Begonia versicolor is a rhizomatous begonia from central China. It was discovered by Dr. Edgar lrrnscher in 1939. It requires a terrarium culture, preferring to grow in long fiber sphagnum moss.

Leslie Woodriff called it the “Fairy Carpet” begonia because of the velvety appearance of its dark green leaves, frosted with silver and covered with thick red hairs, especially down the veins. Leaf size varies from 3″ to 7″ depending on how it is grown.

The backs of the pink flowers are covered with dark red hairs, as are the ovaries of the female flowers.

Leslie Woodriff once described benches full of B. versicolor in his greenhouses in Harbor, Oregon. They were grown in pots on the bench. Harbor is on the coast of southern Oregon where the climate is moderate and moist. Most of us grow B. versicolor in an enclosed container.

I fertilize by spritzing the leaves once a month with 1/4 strength 10-10-10 liquid fertilizer. Since the plants are grown under lights, they grow fast and need some fertilizer because the moss provides very little nourishment.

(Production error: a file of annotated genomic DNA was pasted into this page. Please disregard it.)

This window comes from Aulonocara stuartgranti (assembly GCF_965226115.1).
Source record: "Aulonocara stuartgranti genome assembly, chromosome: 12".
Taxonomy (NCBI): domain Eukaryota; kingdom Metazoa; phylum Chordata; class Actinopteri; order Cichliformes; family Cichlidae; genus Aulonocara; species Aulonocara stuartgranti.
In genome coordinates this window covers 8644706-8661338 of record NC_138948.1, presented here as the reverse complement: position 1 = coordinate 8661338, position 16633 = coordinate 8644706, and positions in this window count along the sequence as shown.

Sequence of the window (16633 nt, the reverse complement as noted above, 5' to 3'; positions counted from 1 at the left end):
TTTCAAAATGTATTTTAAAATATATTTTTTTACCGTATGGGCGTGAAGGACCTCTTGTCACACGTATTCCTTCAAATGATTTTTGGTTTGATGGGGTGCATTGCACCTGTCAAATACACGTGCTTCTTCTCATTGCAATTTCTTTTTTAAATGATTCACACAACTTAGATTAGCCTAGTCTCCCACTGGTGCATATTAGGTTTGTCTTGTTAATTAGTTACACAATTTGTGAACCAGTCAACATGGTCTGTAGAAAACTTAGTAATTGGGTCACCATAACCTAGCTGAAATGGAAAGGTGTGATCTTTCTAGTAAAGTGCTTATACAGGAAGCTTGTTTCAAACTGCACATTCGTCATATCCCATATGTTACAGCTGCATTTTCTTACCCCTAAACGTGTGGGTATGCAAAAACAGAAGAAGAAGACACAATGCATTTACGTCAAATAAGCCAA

If the moss shows a white crust it is getting too much fertilizer and the moss may need to be leached by submerging the moss in water and then removing the water. The process may need to be repeated several times to get rid of the salt.

B. versicolor’s worst enemy is heat. It does not like the hot weather of summer. I have lost many a B. versicolor due to summer heat. I keep mine in the coolest part of the house and only run the lights at night when the temperature is cooler.

Even though B. versicolor has been around since 1939, it has never been in wide circulation and has seldom been advertised in plant catalogues. More begonia fans should grow it since it is easy to grow provided it gets good light but not sunlight, and it is kept cool.

I have not seen everybody’s catalog recently, but I know it is available through Cloudy Valley Nursery and Kartuz Greenhouses.

Give B. versicolor a try. It is a beautiful begonia. By growing it you will not only be able to admire it’s beauty, but you will also be helping to save a species.

B. versicolor: this photo by Don Miller originally appeared in the SWR/Region Begonia Leaflet, June/July 1998 issue

Midori Nobussawa’s lovely closeup of B. veriscolor’s ovary shows the red hairs described by Wally Wagner.
Wally Wagner grows B. versicolor in Salem, OR